Plant tolerance and plant resistance are ways that plants deal with stressors in their environment. Resistance and tolerance are plants’ best defense mechanisms.
At the most basic level, the difference between tolerance and resistance is related to how the plant defends itself. In the case of tolerance, the plant has strategies that helps it to survive despite dangers within their local environment. Contrastingly, plant resistance starts at the environmental or genetic level.
In other words:
Tolerance is a plant’s ability to grow and produce an acceptable yield despite a pest attack. Tolerance is typically attributed to plant vigor, regrowth of damaged tissue and a plant’s ability to produce additional stems/branches – factors that enables a plant to avoid, tolerate or recover from damage from inclement weather, pests or herbivores, under conditions that would typically cause a greater amount of injury to other plants of the same species.
Resistance means that a plant is immunized from a particular stressor – typically a biotrophic pathogen infection. The host (i.e. the plant) has a resistance gene that prevents the proliferation of the pathogen, while a pathogen typically contains an avirulence gene which triggers plant immunity.
Two main types of resistance exist: ecological resistance/pseudo-resistance and genetic resistance.
Ecological resistance is resistance related to favorable environmental conditions at a given location at a particular time. There are three forms of ecological resistance:
- Host evasion – occurs when a host passes through the susceptible stages very quickly or during a period when pests are fewer. This type of resistance applies to an entire species population.
- Induced resistance – resistance stemming from some type of changed condition for the plant, such as an increase in available nutrients or water
- Escape – this is more or less luck as there is an absence of infestation or injury to a host plant as a result of incomplete infestation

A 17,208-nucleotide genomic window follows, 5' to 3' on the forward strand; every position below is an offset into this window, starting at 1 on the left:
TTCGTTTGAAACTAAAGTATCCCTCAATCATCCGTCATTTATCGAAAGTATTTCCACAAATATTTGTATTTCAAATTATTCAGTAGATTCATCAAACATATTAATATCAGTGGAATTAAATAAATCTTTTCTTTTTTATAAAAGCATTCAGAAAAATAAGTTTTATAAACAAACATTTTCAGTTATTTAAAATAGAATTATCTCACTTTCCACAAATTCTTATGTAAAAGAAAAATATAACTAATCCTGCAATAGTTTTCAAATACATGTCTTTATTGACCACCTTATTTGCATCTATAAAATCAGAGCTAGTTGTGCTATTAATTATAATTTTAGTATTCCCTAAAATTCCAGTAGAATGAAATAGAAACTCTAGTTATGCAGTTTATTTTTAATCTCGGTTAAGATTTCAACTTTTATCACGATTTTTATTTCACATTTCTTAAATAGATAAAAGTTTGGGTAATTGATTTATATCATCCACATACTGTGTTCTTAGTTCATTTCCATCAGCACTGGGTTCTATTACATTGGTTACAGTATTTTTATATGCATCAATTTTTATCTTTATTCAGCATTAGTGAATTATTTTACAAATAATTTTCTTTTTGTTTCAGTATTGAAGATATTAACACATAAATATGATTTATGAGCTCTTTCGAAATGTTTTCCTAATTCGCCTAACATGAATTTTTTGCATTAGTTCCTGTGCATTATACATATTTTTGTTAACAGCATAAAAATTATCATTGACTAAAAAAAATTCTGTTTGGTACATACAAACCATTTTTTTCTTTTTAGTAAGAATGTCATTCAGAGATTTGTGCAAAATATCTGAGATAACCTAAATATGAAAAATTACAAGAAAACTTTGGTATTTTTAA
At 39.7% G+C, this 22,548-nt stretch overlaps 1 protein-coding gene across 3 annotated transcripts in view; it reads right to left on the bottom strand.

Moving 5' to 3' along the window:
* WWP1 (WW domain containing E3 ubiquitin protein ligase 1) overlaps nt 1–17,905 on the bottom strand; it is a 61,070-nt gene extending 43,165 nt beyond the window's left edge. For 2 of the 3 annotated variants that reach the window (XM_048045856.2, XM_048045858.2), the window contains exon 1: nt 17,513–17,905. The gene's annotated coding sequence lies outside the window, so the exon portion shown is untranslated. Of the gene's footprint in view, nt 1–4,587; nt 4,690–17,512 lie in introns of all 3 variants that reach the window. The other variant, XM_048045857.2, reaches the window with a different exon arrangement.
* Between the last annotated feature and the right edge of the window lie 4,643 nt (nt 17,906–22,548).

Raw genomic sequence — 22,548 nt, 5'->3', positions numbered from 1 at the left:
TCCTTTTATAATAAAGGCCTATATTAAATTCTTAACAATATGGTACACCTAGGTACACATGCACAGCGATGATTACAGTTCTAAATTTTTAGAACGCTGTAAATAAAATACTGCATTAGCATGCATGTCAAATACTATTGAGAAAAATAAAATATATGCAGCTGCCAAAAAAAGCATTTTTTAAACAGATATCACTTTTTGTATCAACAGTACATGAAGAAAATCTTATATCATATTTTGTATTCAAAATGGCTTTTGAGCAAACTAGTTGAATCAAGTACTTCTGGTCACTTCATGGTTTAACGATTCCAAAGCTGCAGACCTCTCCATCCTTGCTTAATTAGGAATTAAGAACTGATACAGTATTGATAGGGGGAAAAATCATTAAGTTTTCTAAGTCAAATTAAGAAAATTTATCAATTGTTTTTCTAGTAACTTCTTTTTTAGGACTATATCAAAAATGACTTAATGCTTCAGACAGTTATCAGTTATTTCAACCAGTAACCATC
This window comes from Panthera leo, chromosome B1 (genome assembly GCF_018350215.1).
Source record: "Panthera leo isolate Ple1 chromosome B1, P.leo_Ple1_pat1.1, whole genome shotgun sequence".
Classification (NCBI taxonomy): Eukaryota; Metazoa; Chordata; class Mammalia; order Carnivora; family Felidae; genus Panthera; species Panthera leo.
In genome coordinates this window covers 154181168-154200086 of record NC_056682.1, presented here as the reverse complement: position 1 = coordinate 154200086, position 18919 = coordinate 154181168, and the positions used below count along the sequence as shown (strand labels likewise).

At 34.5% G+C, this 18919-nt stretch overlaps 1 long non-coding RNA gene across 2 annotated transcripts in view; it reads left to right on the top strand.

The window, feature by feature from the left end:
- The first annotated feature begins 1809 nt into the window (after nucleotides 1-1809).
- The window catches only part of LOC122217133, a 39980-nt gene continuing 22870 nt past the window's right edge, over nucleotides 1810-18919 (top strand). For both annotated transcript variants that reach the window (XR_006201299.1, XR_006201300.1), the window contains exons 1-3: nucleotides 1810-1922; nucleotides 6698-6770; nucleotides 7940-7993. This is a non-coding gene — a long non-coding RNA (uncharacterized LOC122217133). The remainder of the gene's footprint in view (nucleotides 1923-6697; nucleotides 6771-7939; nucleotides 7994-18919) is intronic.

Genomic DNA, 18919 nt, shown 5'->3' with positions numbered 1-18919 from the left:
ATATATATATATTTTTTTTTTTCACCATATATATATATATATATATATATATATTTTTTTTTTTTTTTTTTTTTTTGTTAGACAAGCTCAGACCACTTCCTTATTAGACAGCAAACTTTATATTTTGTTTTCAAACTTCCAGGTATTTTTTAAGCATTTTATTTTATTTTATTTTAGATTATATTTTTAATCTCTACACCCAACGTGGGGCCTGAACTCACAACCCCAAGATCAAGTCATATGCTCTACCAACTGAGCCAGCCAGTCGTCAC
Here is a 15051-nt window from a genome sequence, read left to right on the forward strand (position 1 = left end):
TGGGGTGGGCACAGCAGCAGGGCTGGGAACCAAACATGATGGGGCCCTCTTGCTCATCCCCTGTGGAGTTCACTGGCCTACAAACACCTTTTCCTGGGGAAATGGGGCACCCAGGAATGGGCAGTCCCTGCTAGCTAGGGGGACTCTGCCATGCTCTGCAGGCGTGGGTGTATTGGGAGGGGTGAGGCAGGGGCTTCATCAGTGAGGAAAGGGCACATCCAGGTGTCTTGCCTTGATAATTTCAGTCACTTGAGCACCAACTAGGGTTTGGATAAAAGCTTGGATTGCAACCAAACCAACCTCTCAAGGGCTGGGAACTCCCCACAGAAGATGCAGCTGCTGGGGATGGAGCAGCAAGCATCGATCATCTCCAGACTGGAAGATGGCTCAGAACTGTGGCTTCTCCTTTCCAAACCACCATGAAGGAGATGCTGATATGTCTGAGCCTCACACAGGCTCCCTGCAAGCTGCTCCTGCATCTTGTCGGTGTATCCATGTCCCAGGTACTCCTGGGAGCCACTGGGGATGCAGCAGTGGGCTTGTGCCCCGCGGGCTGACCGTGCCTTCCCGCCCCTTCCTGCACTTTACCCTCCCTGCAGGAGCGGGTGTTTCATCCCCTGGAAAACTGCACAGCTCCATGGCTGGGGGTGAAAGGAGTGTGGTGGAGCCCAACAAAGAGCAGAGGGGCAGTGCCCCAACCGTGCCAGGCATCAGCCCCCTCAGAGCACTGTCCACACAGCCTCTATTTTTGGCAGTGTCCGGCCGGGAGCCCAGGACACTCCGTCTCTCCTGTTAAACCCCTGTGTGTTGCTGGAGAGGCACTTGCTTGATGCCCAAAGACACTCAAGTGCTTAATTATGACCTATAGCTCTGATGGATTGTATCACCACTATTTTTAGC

Genetic resistance is resistance related to plant genetics. There are several types of genetic resistance.
- Resistance based on the number of genes
- Monogenic – controlled by a single gene which makes it easy to both incorporate and exclude in plant breeding programs
- Oligogenic – controlled by a few genes
- Polygenic – controlled by several genes
- Major Gene Resistance – controlled by one or a few major genes (vertical resistance)
- Minor Gene Resistance – controlled by many minor genes; the cumulative effect of minor genes is called adult/mature/field/horizontal resistance
- Resistance based on biotype reaction
- Vertical Resistance – specific resistance against specific biotypes
- Horizontal Resistance – effective against all known biotypes; nonspecific resistance
- Resistance based on miscellaneous factors
- Cross-Resistance – when resistance against a primary pest results in resistance to a secondary pest
- Multiple-Resistance – different environmental stresses (e.g. insects, diseases, nematodes, heat, drought, etc.) results in a new resistance
- Resistance based on evolution
- Sympatric Resistance – resistance that is acquired through the coevolution of a plant and insect (which is why it is important to protect our native pollinators!); governed by major genes
- Allopatric Resistance – not governed by a co-evolution; governed by many genes
There are also three mechanisms of plant resistance
- Antixenosis (non-preference) resistance mechanisms are those by which host plant has characteristics that result in non-preference for insects in terms of shelter, oviposition, feeding, etc.
- Morphological or chemical factors that influence insect behavior and results in the poor establishment of insects. Plant shape and color can also be an important influencing factor.
- Antibiosis, i.e. the negative effect of a host plant on the biology of an insect. This can include decreased rates of survival, development and/or reproduction and is a result of biochemical and biophysical factors. Antibiosis may be a result of the presence of toxic substances, the absence of essential nutrients or a nutrient imbalance. Physical factors, such as thick cuticles, glandular hairs and silica deposits, also contribute to antibiosis.
Both plant tolerance and plant resistance are extremely important to IPM efforts as it helps to reduce costs and amount of other control tactics that need to be implemented. This includes improving the efficacy of insecticides and promoting non-chemical benefits like shifts in predator-prey relationships and reduced pest populations.
The benefits of the use of resistant cultivars are numerous as this method has a high level of specificity, is eco-friendly, lower cost and adaptable to a given situation. The benefits are limited only by the amount of time required to develop new cultivars in breeding programs and by a lack of known resistance genes that can be used. To identify and capture relevant genes, crop wild relatives are often used.
- Gatehouse, J. A. (2002). Plant resistance towards insect herbivores: a dynamic interaction. New phytologist, 156(2), 145-169.
- Rausher, M. D. (2001). Co-evolution and plant resistance to natural enemies. Nature, 411(6839), 857.
- Strauss, S. Y., & Agrawal, A. A. (1999). The ecology and evolution of plant tolerance to herbivory. Trends in Ecology & Evolution, 14(5), 179-185.
- Vinocur, B., & Altman, A. (2005). Recent advances in engineering plant tolerance to abiotic stress: achievements and limitations. Current opinion in biotechnology, 16(2), 123-132.